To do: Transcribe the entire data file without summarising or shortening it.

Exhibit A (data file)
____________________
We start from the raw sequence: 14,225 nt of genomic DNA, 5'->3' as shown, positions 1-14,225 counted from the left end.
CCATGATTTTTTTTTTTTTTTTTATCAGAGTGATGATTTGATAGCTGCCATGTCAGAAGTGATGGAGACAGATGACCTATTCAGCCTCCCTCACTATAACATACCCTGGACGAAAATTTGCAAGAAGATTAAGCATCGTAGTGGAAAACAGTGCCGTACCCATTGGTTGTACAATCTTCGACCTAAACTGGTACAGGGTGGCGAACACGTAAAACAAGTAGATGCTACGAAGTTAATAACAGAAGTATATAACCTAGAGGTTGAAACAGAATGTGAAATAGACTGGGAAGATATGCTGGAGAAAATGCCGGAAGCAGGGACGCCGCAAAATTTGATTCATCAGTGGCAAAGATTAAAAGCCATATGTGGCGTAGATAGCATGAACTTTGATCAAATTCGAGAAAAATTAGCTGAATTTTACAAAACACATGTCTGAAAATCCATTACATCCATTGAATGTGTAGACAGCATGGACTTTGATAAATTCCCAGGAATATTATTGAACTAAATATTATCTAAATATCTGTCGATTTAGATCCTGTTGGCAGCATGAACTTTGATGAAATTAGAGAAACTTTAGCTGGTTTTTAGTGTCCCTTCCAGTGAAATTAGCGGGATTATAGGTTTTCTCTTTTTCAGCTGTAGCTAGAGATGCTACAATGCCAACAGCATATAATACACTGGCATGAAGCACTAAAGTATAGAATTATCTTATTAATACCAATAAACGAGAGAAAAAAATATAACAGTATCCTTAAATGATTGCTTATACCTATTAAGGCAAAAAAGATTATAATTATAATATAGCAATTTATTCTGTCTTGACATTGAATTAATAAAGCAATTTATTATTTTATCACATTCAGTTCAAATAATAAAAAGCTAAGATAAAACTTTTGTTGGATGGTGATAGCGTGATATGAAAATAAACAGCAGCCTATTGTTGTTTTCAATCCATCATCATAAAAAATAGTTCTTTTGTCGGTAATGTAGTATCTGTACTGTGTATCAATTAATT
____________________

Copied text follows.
We start from the raw sequence: 14,225 nt of genomic DNA, 5'->3' as shown, positions 1-14,225 counted from the left end.
CCATGATTTTTTTTTTTTTTTTTATCAGAGTGATGATTTGATAGCTGCCATGTCAGAAGTGATGGAGACAGATGACCTATTCAGCCTCCCTCACTATAACATACCCTGGACGAAAATTTGCAAGAAGATTAAGCATCGTAGTGGAAAACAGTGCCGTACCCATTGGTTGTACAATCTTCGACCTAAACTGGTACAGGGTGGCGAACACGTAAAACAAGTAGATGCTACGAAGTTAATAACAGAAGTATATAACCTAGAGGTTGAAACAGAATGTGAAATAGACTGGGAAGATATGCTGGAGAAAATGCCGGAAGCAGGGACGCCGCAAAATTTGATTCATCAGTGGCAAAGATTAAAAGCCATATGTGGCGTAGATAGCATGAACTTTGATCAAATTCGAGAAAAATTAGCTGAATTTTACAAAACACATGTCTGAAAATCCATTACATCCATTGAATGTGTAGACAGCATGGACTTTGATAAATTCCCAGGAATATTATTGAACTAAATATTATCTAAATATCTGTCGATTTAGATCCTGTTGGCAGCATGAACTTTGATGAAATTAGAGAAACTTTAGCTGGTTTTTAGTGTCCCTTCCAGTGAAATTAGCGGGATTATAGGTTTTCTCTTTTTCAGCTGTAGCTAGAGATGCTACAATGCCAACAGCATATAATACACTGGCATGAAGCACTAAAGTATAGAATTATCTTATTAATACCAATAAACGAGAGAAAAAAATATAACAGTATCCTTAAATGATTGCTTATACCTATTAAGGCAAAAAAGATTATAATTATAATATAGCAATTTATTCTGTCTTGACATTGAATTAATAAAGCAATTTATTATTTTATCACATTCAGTTCAAATAATAAAAAGCTAAGATAAAACTTTTGTTGGATGGTGATAGCGTGATATGAAAATAAACAGCAGCCTATTGTTGTTTTCAATCCATCATCATAAAAAATAGTTCTTTTGTCGGTAATGTAGTATCTGTACTGTGTATCAATTAATT